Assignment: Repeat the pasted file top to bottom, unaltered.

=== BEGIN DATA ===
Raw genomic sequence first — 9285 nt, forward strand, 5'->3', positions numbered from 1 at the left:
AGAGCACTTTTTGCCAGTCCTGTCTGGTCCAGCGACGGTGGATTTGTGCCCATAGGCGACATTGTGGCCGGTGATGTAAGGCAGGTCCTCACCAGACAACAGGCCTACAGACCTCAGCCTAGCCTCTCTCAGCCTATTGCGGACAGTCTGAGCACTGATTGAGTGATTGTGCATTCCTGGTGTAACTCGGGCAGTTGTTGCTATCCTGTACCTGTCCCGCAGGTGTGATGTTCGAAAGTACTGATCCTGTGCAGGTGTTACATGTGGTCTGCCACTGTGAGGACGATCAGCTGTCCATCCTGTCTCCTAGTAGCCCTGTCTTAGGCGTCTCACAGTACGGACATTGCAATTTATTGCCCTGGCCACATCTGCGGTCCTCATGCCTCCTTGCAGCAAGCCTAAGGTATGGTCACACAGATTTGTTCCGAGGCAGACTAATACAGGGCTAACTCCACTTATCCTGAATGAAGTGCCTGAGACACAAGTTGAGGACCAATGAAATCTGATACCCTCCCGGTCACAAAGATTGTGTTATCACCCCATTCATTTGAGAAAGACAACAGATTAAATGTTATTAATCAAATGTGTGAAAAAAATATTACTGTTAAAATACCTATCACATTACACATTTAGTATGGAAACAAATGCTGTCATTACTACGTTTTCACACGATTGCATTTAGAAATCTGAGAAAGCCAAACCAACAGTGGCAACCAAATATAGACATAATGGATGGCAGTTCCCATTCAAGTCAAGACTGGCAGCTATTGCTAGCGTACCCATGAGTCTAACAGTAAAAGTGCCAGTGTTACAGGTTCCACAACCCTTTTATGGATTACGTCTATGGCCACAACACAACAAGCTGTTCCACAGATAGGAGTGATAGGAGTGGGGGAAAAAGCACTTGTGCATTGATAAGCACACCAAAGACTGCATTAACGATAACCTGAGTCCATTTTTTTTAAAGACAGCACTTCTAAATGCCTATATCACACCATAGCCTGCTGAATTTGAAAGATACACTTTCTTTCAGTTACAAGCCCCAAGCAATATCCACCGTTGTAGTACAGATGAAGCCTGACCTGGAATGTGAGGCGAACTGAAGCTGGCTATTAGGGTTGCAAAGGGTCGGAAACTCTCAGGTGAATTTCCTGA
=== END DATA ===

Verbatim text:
Raw genomic sequence first — 9285 nt, forward strand, 5'->3', positions numbered from 1 at the left:
AGAGCACTTTTTGCCAGTCCTGTCTGGTCCAGCGACGGTGGATTTGTGCCCATAGGCGACATTGTGGCCGGTGATGTAAGGCAGGTCCTCACCAGACAACAGGCCTACAGACCTCAGCCTAGCCTCTCTCAGCCTATTGCGGACAGTCTGAGCACTGATTGAGTGATTGTGCATTCCTGGTGTAACTCGGGCAGTTGTTGCTATCCTGTACCTGTCCCGCAGGTGTGATGTTCGAAAGTACTGATCCTGTGCAGGTGTTACATGTGGTCTGCCACTGTGAGGACGATCAGCTGTCCATCCTGTCTCCTAGTAGCCCTGTCTTAGGCGTCTCACAGTACGGACATTGCAATTTATTGCCCTGGCCACATCTGCGGTCCTCATGCCTCCTTGCAGCAAGCCTAAGGTATGGTCACACAGATTTGTTCCGAGGCAGACTAATACAGGGCTAACTCCACTTATCCTGAATGAAGTGCCTGAGACACAAGTTGAGGACCAATGAAATCTGATACCCTCCCGGTCACAAAGATTGTGTTATCACCCCATTCATTTGAGAAAGACAACAGATTAAATGTTATTAATCAAATGTGTGAAAAAAATATTACTGTTAAAATACCTATCACATTACACATTTAGTATGGAAACAAATGCTGTCATTACTACGTTTTCACACGATTGCATTTAGAAATCTGAGAAAGCCAAACCAACAGTGGCAACCAAATATAGACATAATGGATGGCAGTTCCCATTCAAGTCAAGACTGGCAGCTATTGCTAGCGTACCCATGAGTCTAACAGTAAAAGTGCCAGTGTTACAGGTTCCACAACCCTTTTATGGATTACGTCTATGGCCACAACACAACAAGCTGTTCCACAGATAGGAGTGATAGGAGTGGGGGAAAAAGCACTTGTGCATTGATAAGCACACCAAAGACTGCATTAACGATAACCTGAGTCCATTTTTTTTAAAGACAGCACTTCTAAATGCCTATATCACACCATAGCCTGCTGAATTTGAAAGATACACTTTCTTTCAGTTACAAGCCCCAAGCAATATCCACCGTTGTAGTACAGATGAAGCCTGACCTGGAATGTGAGGCGAACTGAAGCTGGCTATTAGGGTTGCAAAGGGTCGGAAACTCTCAGGTGAATTTCCTGA